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Bette had never seen the historical account of her parents’ accident and reading it gave her a chill. She ran her fingertips across the text as if reading from a sacred scroll. Many of the details seemed correct—the date and time, the location, and road conditions—but the article got the most important part wrong.
“This isn’t right. They didn’t die on impact.” Bette wished they had, maybe then, she wouldn’t have feared the curse all those years.
“Have you seen this before?” Tina asked.
“No.” Bette shook her head from side to side. “It says I was the only survivor and police had no reason to suspect any other vehicles were involved. Why didn’t Eric report it?”
“If the police didn’t suspect another car, there must not have been debris in the road or skid marks from the opposite direction,” Tina said. “Maybe he didn’t even realize you went off the road until much later.”
“Doesn’t change a thing. He knew and didn’t tell me.”
Bette turned to the next page, a once folded internal SFPD flyer, soliciting rookie cops as volunteers to operate the department’s booth at the local college job fair. Bette squinted and checked the year.
“I was there. This is where I met Eric for the first time. He gave me such an impassioned pitch and made me think working for SFPD was the best job in the world.”
“So, he’s why you became a cop?”
“Oh no. I knew long before I met him. That officer who rescued me after the accident, he died helping me find you.” Bette shook her head at the memory of Bernie’s kind face. “I wanted to honor him. Eric just convinced me where.”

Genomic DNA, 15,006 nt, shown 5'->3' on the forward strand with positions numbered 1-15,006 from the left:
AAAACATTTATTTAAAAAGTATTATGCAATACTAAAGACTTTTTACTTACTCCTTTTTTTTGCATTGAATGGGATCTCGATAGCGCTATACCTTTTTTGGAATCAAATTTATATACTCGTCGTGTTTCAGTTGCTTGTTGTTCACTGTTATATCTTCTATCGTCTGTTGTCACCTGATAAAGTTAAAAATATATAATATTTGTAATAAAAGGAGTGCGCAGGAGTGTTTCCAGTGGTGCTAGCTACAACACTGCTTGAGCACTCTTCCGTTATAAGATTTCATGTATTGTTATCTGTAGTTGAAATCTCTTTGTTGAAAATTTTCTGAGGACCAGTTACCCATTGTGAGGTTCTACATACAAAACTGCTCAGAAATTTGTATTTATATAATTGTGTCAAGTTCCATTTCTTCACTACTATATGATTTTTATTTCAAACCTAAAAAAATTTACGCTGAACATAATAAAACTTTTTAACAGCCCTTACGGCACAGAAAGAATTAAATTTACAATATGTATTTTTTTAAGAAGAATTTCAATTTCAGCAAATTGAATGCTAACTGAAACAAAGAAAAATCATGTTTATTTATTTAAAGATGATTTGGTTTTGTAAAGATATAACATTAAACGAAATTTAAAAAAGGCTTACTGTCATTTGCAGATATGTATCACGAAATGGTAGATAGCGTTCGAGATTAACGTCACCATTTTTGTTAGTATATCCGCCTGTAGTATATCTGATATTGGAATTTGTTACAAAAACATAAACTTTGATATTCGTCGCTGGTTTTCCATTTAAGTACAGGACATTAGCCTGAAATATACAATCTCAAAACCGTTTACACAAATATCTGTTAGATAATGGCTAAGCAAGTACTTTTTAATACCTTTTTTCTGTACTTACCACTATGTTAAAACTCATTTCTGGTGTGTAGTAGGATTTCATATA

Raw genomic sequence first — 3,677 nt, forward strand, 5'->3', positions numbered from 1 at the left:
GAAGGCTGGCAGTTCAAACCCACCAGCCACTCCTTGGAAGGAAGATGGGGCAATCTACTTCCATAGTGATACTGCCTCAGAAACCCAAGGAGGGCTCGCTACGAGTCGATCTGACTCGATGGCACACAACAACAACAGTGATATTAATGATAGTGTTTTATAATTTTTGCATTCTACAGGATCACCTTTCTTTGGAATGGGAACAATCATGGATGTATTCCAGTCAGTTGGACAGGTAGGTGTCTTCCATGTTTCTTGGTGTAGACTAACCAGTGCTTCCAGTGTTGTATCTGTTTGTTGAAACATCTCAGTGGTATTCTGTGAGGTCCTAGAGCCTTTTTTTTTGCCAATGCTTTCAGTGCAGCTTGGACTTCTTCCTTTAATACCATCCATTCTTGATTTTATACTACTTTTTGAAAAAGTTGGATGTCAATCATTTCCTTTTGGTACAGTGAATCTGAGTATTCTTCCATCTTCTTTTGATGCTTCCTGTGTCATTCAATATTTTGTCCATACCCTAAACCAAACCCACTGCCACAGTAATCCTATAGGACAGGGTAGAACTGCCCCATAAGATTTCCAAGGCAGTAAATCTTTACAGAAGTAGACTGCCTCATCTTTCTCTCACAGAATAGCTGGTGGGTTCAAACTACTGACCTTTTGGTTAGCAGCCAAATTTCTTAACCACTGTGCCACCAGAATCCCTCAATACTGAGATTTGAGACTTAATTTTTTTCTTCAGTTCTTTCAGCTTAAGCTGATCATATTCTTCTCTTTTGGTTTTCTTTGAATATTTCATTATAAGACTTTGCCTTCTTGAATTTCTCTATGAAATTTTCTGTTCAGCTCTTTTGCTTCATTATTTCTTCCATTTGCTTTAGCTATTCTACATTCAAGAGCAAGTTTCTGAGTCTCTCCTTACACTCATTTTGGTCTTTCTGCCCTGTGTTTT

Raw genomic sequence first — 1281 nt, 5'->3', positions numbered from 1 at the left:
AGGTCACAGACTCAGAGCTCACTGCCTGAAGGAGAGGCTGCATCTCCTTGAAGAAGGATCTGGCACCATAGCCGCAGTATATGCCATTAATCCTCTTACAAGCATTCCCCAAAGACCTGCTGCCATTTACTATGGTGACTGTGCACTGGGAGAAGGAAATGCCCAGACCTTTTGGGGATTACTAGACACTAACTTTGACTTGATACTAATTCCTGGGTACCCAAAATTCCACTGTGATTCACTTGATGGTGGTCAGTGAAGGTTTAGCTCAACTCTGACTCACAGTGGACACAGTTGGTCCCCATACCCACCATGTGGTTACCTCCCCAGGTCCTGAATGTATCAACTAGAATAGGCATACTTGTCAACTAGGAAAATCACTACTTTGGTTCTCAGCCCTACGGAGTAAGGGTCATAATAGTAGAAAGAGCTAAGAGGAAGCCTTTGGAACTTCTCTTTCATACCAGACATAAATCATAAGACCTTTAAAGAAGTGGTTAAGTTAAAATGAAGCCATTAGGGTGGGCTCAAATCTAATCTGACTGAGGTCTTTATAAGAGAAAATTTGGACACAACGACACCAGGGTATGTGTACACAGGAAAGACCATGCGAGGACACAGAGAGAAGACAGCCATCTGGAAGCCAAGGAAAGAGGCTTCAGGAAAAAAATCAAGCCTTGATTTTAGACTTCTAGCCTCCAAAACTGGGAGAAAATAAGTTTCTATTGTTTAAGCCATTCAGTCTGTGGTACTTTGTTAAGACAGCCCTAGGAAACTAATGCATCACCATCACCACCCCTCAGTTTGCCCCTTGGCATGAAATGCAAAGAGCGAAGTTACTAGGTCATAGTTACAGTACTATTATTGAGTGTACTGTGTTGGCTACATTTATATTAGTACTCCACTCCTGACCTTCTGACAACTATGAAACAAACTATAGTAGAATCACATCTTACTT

“So, he knew who you were back then,” Tina said.
“That was almost twelve years ago.”
Bette turned the next half-dozen pages, all containing a newspaper clipping or SFPD newsletter article featuring something Bette did as a uniformed officer. A heaviness settled in her stomach, forcing her mouth to fall open.
“Eric followed my entire career.”
“Sounds like he kept an eye on you until you two partnered up.”
“He asked for me.”
Bette’s mind drifted back to her first day as a detective when she and Eric caught a new case. It all made sense now. Before he even saw her in action, he said, “You know the difference between the law and justice, and that the two don’t always mean the same thing.” That kind of knowledge couldn’t have come from a personnel file. He must have talked to her old partners.
“Are you going to talk to him about this?”
“Maybe someday when I’m not so angry. He’s the reason my parents were killed, and he kept that from me for years.” Bette placed the scrapbook on the coffee table and fell into Tina’s arms.
“Thank you for taking Reagan to see him.” Bette’s voice cracked. “This is between Eric and me. I hate the idea of her being collateral damage.”
“No need to thank me, I love her like she’s my own.” Tina cringed as if she’d said something wrong or too soon.
Bette turned her head to face Tina, smiling up to her eyes. “Really?”
Bette pressed their lips together in a kiss that promised a lifetime together. When she pulled back and peered into Tina’s hazel eyes, she read a message. It was the same one she’d seen on that final day in choir, the same one the night of the perilous wildfire when they crawled from the flames and ashes. The message was that Tina was hers forever.
“Move in with me.”